It was a visionary idea around 1900: the construction of a majestic cultural complex in the wide-open, breezy space between Riverside Drive and Broadway at 155th Street.
At the time, this area of Upper Manhattan, once part of the estate of artist James Audubon in the 1840s, was being developed into a residential neighborhood.
Builders were putting up apartment houses and flats in what they hoped would be a prime part of the city. Adding a beautiful museum row would enhance the area and give it cultural cache.
So the Beaux Arts-style, granite and limestone structures were built, centered around a brick walkway and sunken courtyard and marked by a wrought-iron gate. Opened in 1904, this uptown museum row was called Audubon Terrace.
The Hispanic Society of America, a museum with Goyas and El Grecos, moved in. So did the American Indian Museum, American Academy of Arts and Letters, the American Geographical Society, and the American Numismatic Society.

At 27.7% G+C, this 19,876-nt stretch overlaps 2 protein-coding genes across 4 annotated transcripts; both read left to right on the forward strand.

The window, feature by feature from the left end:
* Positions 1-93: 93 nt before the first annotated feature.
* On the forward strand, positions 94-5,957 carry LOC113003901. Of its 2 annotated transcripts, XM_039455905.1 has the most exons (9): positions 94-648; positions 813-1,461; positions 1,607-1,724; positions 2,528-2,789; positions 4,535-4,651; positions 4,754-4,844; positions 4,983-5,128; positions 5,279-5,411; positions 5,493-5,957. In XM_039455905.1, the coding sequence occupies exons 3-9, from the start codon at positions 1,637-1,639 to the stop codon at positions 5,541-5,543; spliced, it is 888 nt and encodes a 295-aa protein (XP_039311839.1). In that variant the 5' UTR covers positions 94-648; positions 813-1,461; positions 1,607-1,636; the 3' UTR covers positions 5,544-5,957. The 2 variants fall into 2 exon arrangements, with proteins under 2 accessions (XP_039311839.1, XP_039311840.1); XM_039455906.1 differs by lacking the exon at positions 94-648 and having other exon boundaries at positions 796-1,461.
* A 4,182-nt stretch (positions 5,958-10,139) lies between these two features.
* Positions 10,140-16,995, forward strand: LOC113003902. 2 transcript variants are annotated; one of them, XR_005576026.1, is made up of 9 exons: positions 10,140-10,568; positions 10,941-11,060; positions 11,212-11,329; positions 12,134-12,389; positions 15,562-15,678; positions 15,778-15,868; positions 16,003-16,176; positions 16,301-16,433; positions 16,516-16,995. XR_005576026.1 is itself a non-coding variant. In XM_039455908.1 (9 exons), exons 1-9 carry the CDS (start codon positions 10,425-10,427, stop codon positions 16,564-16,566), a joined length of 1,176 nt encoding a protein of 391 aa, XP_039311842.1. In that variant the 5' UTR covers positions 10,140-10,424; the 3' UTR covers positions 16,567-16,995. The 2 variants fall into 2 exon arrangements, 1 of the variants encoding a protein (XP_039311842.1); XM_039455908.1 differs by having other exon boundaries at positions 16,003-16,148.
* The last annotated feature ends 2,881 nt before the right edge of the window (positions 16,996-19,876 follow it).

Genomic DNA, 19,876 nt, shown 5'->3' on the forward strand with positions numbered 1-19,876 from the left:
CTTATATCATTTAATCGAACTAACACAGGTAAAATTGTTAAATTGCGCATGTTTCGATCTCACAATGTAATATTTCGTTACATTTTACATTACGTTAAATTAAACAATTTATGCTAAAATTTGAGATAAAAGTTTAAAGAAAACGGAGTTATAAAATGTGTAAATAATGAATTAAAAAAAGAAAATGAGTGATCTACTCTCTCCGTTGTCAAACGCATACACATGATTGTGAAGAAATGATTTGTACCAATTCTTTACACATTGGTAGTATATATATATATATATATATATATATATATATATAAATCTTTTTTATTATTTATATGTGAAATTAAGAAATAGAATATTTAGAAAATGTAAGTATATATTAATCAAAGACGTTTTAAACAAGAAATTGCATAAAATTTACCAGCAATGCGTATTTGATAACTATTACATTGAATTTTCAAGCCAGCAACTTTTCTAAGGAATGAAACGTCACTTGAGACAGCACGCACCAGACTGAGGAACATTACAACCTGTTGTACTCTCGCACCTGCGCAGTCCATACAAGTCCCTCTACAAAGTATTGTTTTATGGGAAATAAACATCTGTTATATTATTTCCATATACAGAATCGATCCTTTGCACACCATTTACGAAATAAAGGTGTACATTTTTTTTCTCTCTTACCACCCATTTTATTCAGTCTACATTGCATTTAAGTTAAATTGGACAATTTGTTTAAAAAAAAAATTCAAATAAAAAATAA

Upper Manhattan didn’t pan out as the well-to-do enclave developers had hoped. And it was far out of the loop of the main part of the city.
Decades passed. Three of the original tenants moved out. Only the Hispanic Society museum and the American Academy of Arts and Letters remain. Boricua College, a bilingual institution, has joined them.
Audubon Terrace today feels like a secret. The wide courtyard, ghostly equestrian statue of El Cid, and other monuments to art and culture are devoid of crowds.
The art at the Hispanic Society is fantastic (and free!). It’s an ideal place for walking and looking and dreaming.
[Photos: Second photo, 1919, MCNY; third, 1925 postcard from MCNY]